Here’s What Happened to Other TV Shows Embroiled in Controversy Like 19 Kids and Counting

TIME 2016 Election

Why New Hampshire Will Be the First Real Test for Republicans

Reporters use their mobile phones to record potential 2016 Republican presidential candidate Jeb Bush as he answers questions after a business roundtable in Portsmouth, N.H. on May 20, 2015.
Brian Snyder—Reuters Reporters use their mobile phones to record potential 2016 Republican presidential candidate Jeb Bush as he answers questions after a business roundtable in Portsmouth, N.H. on May 20, 2015.

Bob Beckett takes his duty to vet presidential candidates in the nation’s first primary so seriously that it’s listed as his profession on his business card: “Registered New Hampshire Voter.”

He might want to have a few more printed up next year. The Granite State primary is poised to play an even bigger role than usual in the 2016 Republican presidential primary, possibly overshadowing the Iowa caucuses one week earlier.

In part, that’s because Iowa voters have lurched to the right, and the unusually large Republican field has more than a few candidates laying the groundwork to win big there, including Texas Sen. Ted Cruz, former Arkansas Gov. Mike Huckabee and Wisconsin Gov. Scott Walker. Each is climbing over his rivals trying to claim the most conservative corner.

That’s led to candidates who are seen as more moderate, such as former Florida Gov. Jeb Bush, New Jersey Gov. Chris Christie and former New York Gov. George Pataki to pin their hopes on New Hampshire, while the would-be Iowa winners aim for a repeat win. And the states that follow soon after already have home-state figures starting with an advantage: South Carolina is Sen. Lindsey Graham’s home turf, while Florida is a base for both Bush and Sen. Marco Rubio.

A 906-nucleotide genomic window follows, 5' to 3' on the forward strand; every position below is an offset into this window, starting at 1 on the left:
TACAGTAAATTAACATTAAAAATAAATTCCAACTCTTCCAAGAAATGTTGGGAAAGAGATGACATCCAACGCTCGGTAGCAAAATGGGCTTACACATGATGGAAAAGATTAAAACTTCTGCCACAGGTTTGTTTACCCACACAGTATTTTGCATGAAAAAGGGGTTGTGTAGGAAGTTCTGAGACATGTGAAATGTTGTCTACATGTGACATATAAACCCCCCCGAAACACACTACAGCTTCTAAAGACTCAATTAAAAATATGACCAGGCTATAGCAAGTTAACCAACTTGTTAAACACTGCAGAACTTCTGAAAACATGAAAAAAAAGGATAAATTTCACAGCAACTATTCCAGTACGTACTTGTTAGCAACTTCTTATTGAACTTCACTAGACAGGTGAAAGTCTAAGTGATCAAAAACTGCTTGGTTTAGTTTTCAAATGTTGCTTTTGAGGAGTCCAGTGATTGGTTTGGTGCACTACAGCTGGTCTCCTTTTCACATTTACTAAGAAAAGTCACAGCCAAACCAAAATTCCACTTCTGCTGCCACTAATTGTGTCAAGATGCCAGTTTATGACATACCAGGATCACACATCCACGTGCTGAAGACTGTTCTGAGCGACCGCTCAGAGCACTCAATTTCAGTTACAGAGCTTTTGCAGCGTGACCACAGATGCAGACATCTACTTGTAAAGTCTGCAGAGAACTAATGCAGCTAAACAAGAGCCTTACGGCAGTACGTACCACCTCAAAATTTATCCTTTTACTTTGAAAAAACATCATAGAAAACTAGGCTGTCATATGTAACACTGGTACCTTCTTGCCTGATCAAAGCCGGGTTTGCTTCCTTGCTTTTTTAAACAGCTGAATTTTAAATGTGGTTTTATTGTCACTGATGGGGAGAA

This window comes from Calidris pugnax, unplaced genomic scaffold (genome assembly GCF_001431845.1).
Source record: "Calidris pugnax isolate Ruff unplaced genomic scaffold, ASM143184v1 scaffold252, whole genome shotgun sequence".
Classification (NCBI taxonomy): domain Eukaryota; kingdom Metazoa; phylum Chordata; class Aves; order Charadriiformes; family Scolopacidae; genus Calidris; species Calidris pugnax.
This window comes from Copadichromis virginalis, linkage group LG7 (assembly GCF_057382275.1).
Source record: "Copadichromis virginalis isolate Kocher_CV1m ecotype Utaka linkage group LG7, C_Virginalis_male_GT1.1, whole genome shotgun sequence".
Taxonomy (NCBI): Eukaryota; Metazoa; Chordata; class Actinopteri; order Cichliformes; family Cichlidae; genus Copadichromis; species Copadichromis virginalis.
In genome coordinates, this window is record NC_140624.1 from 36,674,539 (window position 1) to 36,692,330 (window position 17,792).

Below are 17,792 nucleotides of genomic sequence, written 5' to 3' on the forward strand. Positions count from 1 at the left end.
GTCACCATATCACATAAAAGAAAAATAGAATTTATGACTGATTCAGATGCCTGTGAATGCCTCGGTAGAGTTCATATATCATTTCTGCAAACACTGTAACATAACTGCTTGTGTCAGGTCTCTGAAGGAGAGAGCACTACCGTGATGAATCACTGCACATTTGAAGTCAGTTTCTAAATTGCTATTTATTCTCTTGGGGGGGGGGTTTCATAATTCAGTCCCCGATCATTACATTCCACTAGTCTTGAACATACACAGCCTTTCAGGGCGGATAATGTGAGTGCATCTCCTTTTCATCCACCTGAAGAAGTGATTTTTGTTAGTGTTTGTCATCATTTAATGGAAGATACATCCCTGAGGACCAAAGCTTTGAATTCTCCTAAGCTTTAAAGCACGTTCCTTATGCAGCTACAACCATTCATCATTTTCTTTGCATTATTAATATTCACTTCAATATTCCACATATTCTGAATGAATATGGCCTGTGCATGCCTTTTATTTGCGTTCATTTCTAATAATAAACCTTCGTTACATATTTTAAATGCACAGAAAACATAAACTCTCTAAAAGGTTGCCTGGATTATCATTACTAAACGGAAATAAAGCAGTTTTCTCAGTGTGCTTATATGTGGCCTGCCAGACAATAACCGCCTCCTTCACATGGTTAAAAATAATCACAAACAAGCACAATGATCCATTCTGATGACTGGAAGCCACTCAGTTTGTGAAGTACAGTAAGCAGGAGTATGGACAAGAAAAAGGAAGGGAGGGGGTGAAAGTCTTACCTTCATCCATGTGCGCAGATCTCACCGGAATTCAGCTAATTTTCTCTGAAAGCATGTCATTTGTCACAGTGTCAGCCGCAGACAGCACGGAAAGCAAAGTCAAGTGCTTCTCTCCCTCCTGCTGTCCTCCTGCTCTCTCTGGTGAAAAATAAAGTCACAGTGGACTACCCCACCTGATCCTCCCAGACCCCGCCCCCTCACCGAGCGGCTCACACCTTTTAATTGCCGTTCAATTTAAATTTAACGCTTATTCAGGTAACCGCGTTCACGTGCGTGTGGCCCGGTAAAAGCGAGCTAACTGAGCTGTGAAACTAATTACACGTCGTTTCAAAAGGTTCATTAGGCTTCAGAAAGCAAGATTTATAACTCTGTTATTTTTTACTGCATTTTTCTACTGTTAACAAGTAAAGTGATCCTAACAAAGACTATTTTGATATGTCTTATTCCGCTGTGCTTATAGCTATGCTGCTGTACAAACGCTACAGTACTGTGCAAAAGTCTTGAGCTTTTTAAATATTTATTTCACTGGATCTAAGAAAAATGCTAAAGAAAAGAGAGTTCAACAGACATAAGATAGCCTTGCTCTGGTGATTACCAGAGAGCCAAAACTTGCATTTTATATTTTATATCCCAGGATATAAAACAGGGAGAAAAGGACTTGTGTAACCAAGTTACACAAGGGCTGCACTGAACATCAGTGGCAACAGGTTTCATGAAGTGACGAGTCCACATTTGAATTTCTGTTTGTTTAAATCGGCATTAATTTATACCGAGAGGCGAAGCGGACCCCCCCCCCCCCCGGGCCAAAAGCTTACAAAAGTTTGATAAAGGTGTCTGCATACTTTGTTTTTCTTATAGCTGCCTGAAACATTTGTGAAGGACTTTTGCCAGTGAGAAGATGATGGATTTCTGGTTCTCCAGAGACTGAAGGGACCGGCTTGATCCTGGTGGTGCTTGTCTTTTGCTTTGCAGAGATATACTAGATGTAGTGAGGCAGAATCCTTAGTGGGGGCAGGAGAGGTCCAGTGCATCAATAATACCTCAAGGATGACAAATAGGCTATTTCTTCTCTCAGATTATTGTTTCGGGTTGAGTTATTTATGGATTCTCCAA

With a broader slate of candidates competing in a more wide-open primary, New Hampshire could play a more crucial role winnowing the field. And for now, at least, it’s anyone’s game. Beckett, a 60-year-old sales manager for a technology company, said New Hampshire residents are still shopping around.

“We’re still kicking the tires,” he said, after a recent event in Bedford, N.H. “We vet these guys and figure out who is serious and who is not.”

From a purely logistical point of view, New Hampshire is an easier state to campaign in. Most of the population lives in the southern part of the state, requiring far less driving than Iowa’s expansive stretches between cities. And for the candidates with day jobs in Washington, it’s a quick flight north from the capital.

The state’s politics also make it more of a jump ball for presidential candidates.

Voters who do not identify with either major political party are the largest bloc in the state, and they can cast ballots in either party’s primary. That gives non-affiliated voters a great say in the winner and offers a preview of a candidate’s appeal with ever-crucial swing votes. To win in Iowa, many candidates have taken deeply conservative positions that come back to haunt them as nominees.

“Independents get to vote in our primary. It’s a better test of your general election strength,” said Steve Duprey, a former state GOP chairman who helped guide Sen. John McCain to his 2000 and 2008 victories in the state’s vaunted primary. “We have a broader range of views in the Republican Party than our cousins in Iowa.”